Two experienced real estate brokers are placing a bet on themselves. Nate Newman and Logan Kelly, formerly of Marcus & Millichap, have launched their own brokerage firm, Newman Kelly Real Estate Investment Services. The duo will specialize in the sale and development of retail, office and industrial property in Houston. “You get to a point where you want to be a part of building something from the ground up that reflects your own DNA,” Newman said. Establishing his own firm has been the ultimate goal for Newman since he got into the business over a decade ago. In 2014, he began Newman Development Corp., which has developed three retail build-to-suits, one medical office building and one large-scale mixed-use development of 107 acres.  “Real estate is generational wealth because you can pass it on from generation to generation,” Newman said. “It is just a great way to be able to preserve wealth.”  Newman’s career started at the beginning of the Great Recession in 2007. He said that the period taught him valuable lessons in humility, determination, and hustle. He joined Marcus & Millichap in 2013 and opened The Woodlands office. He sold more than $300M in property value with an average final price of 96.37% of list price.  Kelly served as an investment analyst at LMI Capital. He closed over $150M in debt from conduit, agency and bank lenders. In 2015, Kelly went to work with Newman at Marcus & Millichap. Together, they closed on $50M of retail, office and industrial assets.  “It was a good time to pull the ripcord and go out on our own,” Kelly said. “The market has been great so far. We know a lot of people: buyers and sellers. And, we built up enough relationships throughout the city.”


JLL To Buy Peloton Commercial Real Estate Commercial real estate giant JLL announced plans to purchase Peloton Commercial Real Estate Thursday. The merger will effectively pull Peloton’s Dallas and Houston offices into JLL’s agency leasing and property management business lines.  Ricky Bautista, Unsplash Downtown Dallas As part of the merger, more than 130 Peloton employees will be joining JLL. The acquisition is expected to close in the next few weeks, with Peloton co-founding partners Joel Pustmueller and T.D. Briggs and JLL’s Jeff Eckert leading the statewide integration efforts.  Pustmueller and Briggs will work directly with the Dallas-Fort Worth and Houston offices while Eckert will oversee Austin, San Antonio, and Dallas-Fort Worth as the teams integrate.  Peloton Property Management partner John Myers will be named regional leader of property management for DFW. “This is a momentous step in our journey to become a market-leading player in Texas,” said David Carroll, JLL market director for the South Central Region. “With the exceptional growth we have seen in those markets, Peloton’s position as a leading provider of leasing and property management services will greatly enhance our business capabilities and breadth of services. Just as importantly, we look forward to working with a team of professionals that share JLL’s strong commitment to collaboration and culture.” JLL has a long history of growing via mergers and acquisitions, including closing the $2B acquisition of HFF July 1. One of its most notable acquisitions in Texas was bringing The Staubach Co., led by Dallas Cowboys elite quarterback Roger Staubach, into its fold in 2008. Peloton is a leasing and property management firm that launched in 2002. It manages or leases more than 25M SF for clients.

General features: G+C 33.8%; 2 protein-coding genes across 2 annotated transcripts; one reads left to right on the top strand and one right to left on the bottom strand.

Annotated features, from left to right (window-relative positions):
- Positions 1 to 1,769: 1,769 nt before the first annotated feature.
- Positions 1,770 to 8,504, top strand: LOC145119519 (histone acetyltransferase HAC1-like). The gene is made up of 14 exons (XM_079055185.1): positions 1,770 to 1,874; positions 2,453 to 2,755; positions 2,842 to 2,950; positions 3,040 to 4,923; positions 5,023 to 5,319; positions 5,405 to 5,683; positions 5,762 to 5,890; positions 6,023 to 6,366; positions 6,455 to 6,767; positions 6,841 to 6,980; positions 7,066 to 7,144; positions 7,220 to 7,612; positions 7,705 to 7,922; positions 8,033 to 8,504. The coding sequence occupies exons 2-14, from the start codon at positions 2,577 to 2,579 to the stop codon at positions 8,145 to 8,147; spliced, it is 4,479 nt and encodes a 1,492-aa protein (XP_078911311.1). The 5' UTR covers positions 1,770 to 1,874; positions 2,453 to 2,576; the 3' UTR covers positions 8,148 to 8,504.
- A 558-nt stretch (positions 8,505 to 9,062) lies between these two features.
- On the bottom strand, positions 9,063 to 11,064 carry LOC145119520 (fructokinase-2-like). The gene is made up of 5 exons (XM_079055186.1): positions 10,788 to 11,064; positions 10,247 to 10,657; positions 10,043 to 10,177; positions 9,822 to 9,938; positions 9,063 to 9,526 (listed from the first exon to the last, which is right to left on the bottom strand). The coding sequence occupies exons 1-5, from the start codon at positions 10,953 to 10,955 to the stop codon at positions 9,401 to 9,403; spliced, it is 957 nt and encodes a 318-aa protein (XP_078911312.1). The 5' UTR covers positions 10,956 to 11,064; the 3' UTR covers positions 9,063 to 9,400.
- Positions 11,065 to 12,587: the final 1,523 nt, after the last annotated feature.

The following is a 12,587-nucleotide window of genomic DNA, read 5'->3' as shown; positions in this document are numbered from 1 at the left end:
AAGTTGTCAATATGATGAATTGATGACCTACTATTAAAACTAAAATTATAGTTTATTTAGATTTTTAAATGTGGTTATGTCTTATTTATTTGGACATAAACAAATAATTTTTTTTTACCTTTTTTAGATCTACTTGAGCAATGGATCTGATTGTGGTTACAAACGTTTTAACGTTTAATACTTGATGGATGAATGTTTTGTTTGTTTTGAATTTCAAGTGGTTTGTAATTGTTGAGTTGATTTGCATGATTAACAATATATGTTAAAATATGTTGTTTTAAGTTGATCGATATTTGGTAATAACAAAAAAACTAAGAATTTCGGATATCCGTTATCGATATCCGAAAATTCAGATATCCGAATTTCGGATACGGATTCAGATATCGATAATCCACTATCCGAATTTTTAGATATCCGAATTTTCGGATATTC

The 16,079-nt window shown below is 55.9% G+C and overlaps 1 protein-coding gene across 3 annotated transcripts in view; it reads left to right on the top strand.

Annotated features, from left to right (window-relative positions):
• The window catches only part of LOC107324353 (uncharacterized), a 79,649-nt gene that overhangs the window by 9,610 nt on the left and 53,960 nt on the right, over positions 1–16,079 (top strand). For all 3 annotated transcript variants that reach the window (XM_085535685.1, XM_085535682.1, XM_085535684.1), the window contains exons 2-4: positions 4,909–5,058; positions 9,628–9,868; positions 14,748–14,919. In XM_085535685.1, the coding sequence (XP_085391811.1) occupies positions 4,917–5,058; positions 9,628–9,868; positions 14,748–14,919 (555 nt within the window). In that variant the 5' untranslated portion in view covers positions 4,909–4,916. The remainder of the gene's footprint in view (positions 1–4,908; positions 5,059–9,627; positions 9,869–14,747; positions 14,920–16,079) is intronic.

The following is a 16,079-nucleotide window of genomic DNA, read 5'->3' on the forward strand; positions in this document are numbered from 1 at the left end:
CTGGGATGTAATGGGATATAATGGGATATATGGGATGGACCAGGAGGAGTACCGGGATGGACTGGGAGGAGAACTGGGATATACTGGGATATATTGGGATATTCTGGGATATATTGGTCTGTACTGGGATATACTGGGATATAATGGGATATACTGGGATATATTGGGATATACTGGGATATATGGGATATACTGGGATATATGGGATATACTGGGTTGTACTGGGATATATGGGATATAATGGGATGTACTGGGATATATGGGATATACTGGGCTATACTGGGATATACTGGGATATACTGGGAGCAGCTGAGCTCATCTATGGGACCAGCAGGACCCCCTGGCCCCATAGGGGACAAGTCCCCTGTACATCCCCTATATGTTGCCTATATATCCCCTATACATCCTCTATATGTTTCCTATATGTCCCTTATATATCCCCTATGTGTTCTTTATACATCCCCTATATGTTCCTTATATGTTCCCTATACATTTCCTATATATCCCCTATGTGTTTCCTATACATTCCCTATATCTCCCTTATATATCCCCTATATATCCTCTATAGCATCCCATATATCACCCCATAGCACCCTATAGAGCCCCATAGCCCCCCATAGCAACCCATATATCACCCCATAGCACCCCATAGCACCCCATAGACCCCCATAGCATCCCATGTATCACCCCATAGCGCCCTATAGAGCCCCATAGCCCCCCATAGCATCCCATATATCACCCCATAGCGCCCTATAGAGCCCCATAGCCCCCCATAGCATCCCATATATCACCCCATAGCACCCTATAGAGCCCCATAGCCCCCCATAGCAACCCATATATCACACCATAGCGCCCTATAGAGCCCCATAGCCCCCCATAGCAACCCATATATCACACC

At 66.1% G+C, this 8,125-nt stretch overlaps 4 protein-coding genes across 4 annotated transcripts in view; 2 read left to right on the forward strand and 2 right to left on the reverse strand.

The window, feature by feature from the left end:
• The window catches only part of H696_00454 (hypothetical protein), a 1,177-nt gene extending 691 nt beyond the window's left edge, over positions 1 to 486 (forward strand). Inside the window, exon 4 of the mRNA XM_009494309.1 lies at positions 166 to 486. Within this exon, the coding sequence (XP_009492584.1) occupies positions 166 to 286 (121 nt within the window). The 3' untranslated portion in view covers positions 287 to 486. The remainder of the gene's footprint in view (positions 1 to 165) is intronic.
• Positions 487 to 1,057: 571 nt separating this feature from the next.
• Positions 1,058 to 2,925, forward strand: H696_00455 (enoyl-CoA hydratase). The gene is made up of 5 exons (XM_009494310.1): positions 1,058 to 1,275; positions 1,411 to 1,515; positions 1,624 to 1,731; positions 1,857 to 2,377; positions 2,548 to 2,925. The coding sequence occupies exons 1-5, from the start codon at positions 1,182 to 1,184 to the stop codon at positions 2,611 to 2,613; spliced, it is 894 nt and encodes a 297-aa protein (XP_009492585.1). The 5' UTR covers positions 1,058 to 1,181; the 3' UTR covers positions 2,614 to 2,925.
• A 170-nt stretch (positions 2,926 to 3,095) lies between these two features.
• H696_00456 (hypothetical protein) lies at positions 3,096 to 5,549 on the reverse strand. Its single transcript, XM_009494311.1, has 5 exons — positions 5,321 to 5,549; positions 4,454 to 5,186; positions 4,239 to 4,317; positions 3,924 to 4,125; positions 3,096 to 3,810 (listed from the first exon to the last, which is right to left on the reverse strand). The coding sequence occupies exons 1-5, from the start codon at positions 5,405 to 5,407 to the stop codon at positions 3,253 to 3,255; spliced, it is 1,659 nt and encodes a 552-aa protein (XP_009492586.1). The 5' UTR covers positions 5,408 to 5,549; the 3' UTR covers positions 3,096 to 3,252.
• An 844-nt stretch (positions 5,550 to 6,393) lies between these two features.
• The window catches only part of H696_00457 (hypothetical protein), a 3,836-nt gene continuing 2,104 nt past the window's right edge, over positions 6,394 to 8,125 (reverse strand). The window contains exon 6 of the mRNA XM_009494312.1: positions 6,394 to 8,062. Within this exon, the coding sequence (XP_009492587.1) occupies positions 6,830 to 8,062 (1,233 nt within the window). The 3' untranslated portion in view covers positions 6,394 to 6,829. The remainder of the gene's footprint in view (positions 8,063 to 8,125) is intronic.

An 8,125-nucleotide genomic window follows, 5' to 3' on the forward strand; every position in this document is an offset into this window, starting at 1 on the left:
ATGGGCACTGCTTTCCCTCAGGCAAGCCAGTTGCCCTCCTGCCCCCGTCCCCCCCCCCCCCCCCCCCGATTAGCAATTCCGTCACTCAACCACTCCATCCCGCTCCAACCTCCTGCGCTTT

Houston has, for the most part, survived the oil downturn, but some areas are still in recovery.

Though Houston’s commercial real estate market is doing well overall, the office sector is still struggling with high vacancy rates.

Eli Gilbert, director of research at commercial real estate firm JLL in Houston, said this has to do with oversupply and jobs lost during the downturn.

Also, companies have learned to be more efficient with less space.

“Looking at the overall vacancy rate,” he said, “particularly in the office market, in the future, a higher value that has historically been seen may become the new normal for the region.”

The office vacancy rate is currently around 20%, with estimates placing the amount of vacant office space between 50 and 60 million square feet, according to the Greater Houston Partnership’s 2019 Employment Forecast.

Gilbert said population growth is the main driver for the other commercial real estate sectors, which include industrial, retail and multi-family.

The industrial market, in particular, is benefiting from an increase in online sales and demand for distribution centers.